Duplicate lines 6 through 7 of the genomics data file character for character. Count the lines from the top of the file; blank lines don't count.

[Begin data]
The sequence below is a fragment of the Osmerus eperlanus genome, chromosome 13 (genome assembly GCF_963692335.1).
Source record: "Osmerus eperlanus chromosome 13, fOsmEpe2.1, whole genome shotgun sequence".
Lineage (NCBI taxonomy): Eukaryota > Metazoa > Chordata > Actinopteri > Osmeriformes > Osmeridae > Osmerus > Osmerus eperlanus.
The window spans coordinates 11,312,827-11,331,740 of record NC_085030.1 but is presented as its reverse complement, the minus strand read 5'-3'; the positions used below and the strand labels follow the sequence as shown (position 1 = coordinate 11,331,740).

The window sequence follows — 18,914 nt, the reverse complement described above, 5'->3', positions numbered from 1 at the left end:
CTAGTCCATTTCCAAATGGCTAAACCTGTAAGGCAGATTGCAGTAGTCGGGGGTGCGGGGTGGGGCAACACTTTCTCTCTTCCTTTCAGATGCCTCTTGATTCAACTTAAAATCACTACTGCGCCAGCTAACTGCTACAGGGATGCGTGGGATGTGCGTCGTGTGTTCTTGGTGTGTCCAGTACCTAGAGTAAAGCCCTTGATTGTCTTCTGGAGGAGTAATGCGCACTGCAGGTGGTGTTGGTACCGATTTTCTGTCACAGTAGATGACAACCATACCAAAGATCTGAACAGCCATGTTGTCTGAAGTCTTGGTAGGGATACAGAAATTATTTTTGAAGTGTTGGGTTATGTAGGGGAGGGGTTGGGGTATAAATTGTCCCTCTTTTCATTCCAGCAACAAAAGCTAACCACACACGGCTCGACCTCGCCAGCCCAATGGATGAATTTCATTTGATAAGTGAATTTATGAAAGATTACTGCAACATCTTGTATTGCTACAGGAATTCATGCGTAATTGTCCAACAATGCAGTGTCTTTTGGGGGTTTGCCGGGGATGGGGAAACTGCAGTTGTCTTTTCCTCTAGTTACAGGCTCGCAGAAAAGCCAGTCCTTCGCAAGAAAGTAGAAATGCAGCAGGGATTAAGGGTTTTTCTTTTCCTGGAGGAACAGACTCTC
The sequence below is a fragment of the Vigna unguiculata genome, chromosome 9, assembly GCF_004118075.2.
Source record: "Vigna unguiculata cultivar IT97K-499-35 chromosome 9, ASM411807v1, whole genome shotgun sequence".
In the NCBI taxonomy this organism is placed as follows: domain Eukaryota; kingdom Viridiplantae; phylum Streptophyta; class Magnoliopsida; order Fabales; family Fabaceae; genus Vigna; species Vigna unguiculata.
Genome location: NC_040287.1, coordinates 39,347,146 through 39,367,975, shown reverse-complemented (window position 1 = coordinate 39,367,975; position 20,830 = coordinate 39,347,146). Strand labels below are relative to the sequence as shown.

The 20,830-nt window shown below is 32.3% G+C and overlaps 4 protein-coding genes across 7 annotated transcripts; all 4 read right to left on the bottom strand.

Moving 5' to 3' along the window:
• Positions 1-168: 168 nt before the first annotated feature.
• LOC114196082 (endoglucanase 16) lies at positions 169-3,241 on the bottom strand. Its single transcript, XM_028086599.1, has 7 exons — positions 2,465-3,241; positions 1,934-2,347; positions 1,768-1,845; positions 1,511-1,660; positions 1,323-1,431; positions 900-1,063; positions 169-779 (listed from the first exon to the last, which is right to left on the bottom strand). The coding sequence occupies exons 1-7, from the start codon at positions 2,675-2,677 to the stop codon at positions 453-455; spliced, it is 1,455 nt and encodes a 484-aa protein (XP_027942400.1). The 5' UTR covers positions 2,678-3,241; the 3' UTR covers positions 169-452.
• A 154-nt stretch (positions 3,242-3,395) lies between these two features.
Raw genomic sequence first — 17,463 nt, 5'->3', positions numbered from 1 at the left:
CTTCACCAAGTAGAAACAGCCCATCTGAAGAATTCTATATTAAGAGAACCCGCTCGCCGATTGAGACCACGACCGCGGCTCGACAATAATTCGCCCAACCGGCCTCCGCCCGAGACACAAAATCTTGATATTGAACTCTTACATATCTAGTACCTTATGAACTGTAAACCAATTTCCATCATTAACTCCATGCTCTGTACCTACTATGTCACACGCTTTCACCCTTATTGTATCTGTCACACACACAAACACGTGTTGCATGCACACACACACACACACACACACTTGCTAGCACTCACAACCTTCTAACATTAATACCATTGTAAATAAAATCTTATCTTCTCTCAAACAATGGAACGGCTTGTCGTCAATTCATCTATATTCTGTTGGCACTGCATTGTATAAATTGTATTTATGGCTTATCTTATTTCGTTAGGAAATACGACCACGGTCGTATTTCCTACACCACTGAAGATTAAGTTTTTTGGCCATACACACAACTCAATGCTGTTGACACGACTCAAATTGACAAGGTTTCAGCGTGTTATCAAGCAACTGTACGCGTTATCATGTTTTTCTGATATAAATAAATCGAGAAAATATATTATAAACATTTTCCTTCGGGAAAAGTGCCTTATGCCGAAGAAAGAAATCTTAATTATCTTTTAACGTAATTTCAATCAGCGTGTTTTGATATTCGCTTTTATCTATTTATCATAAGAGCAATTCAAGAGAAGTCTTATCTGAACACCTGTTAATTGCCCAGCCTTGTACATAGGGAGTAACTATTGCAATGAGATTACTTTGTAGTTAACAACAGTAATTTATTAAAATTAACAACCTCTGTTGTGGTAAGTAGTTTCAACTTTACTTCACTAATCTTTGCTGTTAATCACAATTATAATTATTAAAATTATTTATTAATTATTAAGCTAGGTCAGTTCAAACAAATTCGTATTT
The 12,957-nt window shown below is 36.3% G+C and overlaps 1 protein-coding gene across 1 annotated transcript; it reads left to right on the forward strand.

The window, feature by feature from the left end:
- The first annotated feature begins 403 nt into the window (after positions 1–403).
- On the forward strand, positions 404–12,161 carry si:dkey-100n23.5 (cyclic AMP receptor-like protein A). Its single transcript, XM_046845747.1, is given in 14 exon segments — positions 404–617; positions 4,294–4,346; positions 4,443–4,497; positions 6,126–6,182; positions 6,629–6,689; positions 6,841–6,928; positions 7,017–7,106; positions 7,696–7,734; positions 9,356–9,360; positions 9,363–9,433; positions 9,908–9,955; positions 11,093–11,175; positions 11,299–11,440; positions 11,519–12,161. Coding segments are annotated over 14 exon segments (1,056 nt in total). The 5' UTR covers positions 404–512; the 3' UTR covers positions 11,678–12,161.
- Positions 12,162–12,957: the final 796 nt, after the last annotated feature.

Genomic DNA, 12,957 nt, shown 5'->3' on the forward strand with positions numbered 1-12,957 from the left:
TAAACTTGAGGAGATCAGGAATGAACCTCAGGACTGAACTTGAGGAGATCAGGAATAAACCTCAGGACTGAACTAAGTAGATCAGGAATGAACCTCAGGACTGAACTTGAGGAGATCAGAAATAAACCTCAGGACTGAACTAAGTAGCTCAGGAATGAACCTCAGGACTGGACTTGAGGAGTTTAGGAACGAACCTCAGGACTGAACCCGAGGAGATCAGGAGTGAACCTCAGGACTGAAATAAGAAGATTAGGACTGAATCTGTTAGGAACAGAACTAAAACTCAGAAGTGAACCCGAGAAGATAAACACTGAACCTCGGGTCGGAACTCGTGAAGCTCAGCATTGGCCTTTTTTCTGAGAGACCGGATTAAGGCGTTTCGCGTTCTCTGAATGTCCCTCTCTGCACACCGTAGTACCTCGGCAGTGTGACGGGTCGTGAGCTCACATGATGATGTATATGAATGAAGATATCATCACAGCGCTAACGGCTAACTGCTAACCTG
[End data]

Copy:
CTAGTCCATTTCCAAATGGCTAAACCTGTAAGGCAGATTGCAGTAGTCGGGGGTGCGGGGTGGGGCAACACTTTCTCTCTTCCTTTCAGATGCCTCTTGATTCAACTTAAAATCACTACTGCGCCAGCTAACTGCTACAGGGATGCGTGGGATGTGCGTCGTGTGTTCTTGGTGTGTCCAGTACCTAGAGTAAAGCCCTTGATTGTCTTCTGGAGGAGTAATGCGCACTGCAGGTGGTGTTGGTACCGATTTTCTGTCACAGTAGATGACAACCATACCAAAGATCTGAACAGCCATGTTGTCTGAAGTCTTGGTAGGGATACAGAAATTATTTTTGAAGTGTTGGGTTATGTAGGGGAGGGGTTGGGGTATAAATTGTCCCTCTTTTCATTCCAGCAACAAAAGCTAACCACACACGGCTCGACCTCGCCAGCCCAATGGATGAATTTCATTTGATAAGTGAATTTATGAAAGATTACTGCAACATCTTGTATTGCTACAGGAATTCATGCGTAATTGTCCAACAATGCAGTGTCTTTTGGGGGTTTGCCGGGGATGGGGAAACTGCAGTTGTCTTTTCCTCTAGTTACAGGCTCGCAGAAAAGCCAGTCCTTCGCAAGAAAGTAGAAATGCAGCAGGGATTAAGGGTTTTTCTTTTCCTGGAGGAACAGACTCTC
The sequence below is a fragment of the Vigna unguiculata genome, chromosome 9, assembly GCF_004118075.2.